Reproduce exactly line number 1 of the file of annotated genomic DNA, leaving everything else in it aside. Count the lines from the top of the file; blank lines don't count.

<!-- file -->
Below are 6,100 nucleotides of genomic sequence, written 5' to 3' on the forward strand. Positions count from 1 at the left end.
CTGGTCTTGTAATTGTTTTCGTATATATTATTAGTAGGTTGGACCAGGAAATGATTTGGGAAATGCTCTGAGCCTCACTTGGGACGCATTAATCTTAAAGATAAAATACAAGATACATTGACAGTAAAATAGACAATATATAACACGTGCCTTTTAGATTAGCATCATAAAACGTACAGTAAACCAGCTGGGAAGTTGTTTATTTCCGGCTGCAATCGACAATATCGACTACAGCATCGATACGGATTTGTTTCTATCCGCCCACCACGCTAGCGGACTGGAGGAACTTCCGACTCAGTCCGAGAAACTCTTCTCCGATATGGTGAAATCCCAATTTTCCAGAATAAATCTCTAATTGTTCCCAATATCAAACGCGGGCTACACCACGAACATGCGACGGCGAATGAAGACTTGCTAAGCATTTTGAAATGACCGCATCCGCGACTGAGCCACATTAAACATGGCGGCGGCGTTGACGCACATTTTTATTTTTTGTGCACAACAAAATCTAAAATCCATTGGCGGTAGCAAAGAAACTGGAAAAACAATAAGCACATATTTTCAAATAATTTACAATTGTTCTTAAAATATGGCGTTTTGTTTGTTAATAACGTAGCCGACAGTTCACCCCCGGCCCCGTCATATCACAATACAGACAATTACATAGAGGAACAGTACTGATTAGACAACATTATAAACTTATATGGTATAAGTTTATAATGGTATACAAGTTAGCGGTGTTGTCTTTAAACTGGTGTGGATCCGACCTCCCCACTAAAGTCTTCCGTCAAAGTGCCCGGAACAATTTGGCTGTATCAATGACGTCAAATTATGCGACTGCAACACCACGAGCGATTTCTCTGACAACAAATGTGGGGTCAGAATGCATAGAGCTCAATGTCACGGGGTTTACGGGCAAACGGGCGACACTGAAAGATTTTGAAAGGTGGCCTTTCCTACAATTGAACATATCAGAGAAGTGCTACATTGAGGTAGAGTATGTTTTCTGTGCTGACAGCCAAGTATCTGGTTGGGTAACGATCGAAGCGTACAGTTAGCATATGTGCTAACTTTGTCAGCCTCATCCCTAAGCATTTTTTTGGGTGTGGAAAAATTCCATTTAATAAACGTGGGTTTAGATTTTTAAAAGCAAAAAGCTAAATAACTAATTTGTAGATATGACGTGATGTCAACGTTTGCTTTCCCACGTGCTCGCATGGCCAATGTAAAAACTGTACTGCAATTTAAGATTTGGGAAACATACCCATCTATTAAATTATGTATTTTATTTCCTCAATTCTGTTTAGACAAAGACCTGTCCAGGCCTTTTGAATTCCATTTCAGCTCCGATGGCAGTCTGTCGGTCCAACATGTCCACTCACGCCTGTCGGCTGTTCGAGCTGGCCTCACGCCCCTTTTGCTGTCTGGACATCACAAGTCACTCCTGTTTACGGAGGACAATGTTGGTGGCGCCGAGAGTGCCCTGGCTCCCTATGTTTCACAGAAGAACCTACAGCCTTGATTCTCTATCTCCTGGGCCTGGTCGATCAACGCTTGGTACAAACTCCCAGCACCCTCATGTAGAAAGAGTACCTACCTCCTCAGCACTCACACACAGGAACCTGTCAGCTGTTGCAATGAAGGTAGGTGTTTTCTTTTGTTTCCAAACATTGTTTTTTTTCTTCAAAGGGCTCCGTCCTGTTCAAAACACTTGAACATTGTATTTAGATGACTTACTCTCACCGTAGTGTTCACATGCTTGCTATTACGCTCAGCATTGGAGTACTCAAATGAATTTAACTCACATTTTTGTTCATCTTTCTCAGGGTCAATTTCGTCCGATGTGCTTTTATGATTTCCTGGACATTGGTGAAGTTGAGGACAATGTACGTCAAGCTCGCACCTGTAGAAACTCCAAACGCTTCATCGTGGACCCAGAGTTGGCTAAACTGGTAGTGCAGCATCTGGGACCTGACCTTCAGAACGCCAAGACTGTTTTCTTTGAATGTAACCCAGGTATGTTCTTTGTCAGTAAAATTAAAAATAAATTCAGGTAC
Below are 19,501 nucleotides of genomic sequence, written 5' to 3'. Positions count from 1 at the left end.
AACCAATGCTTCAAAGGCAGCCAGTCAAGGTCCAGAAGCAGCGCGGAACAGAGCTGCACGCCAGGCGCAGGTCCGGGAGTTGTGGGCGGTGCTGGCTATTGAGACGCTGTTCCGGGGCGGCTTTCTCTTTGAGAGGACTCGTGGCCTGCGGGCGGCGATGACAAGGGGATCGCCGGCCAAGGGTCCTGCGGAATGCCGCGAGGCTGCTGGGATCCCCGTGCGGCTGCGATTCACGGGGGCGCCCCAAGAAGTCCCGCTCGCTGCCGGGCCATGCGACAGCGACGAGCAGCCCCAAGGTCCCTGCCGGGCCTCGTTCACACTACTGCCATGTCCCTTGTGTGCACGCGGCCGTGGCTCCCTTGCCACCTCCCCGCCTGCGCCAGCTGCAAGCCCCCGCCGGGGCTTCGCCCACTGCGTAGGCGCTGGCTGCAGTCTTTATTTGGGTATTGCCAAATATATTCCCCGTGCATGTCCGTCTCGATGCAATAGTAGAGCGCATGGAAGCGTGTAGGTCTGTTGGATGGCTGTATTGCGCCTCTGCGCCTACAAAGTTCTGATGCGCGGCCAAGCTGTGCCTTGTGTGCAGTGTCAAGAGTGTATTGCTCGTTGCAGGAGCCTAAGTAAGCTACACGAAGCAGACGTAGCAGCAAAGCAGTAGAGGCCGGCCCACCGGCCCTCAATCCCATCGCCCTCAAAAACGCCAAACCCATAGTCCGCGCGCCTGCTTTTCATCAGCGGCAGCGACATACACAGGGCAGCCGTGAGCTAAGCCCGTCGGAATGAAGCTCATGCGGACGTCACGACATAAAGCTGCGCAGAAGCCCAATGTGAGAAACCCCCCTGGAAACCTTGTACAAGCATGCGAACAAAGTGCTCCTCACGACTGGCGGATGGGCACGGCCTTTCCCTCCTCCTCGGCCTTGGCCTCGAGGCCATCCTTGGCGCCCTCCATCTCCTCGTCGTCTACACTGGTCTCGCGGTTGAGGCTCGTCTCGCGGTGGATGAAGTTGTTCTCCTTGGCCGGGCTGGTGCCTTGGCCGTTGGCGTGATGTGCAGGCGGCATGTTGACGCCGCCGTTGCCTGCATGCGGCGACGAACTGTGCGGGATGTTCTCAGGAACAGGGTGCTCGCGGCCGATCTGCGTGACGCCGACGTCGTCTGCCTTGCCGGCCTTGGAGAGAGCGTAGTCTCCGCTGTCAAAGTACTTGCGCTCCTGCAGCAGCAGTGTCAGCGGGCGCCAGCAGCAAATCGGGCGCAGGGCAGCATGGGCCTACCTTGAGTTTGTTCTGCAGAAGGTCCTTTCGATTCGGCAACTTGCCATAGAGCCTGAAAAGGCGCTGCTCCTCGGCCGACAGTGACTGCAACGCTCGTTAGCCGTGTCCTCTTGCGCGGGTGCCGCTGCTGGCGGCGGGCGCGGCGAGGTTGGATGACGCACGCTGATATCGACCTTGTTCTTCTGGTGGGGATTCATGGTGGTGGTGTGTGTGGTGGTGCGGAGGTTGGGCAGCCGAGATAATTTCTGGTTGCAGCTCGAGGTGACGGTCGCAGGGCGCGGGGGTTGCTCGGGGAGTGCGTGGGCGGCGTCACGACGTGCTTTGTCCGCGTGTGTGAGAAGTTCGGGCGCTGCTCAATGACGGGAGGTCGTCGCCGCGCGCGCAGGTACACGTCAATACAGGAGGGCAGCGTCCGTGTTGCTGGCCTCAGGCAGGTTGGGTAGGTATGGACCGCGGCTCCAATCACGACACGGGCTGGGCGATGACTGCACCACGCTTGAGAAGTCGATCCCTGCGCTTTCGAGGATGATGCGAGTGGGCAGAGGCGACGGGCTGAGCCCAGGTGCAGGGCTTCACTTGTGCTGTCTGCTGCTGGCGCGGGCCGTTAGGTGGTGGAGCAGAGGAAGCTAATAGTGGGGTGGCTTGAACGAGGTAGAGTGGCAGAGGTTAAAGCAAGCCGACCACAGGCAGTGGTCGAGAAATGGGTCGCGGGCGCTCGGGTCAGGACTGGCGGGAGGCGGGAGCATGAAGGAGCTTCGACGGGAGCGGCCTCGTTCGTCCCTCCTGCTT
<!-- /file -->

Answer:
Below are 6,100 nucleotides of genomic sequence, written 5' to 3' on the forward strand. Positions count from 1 at the left end.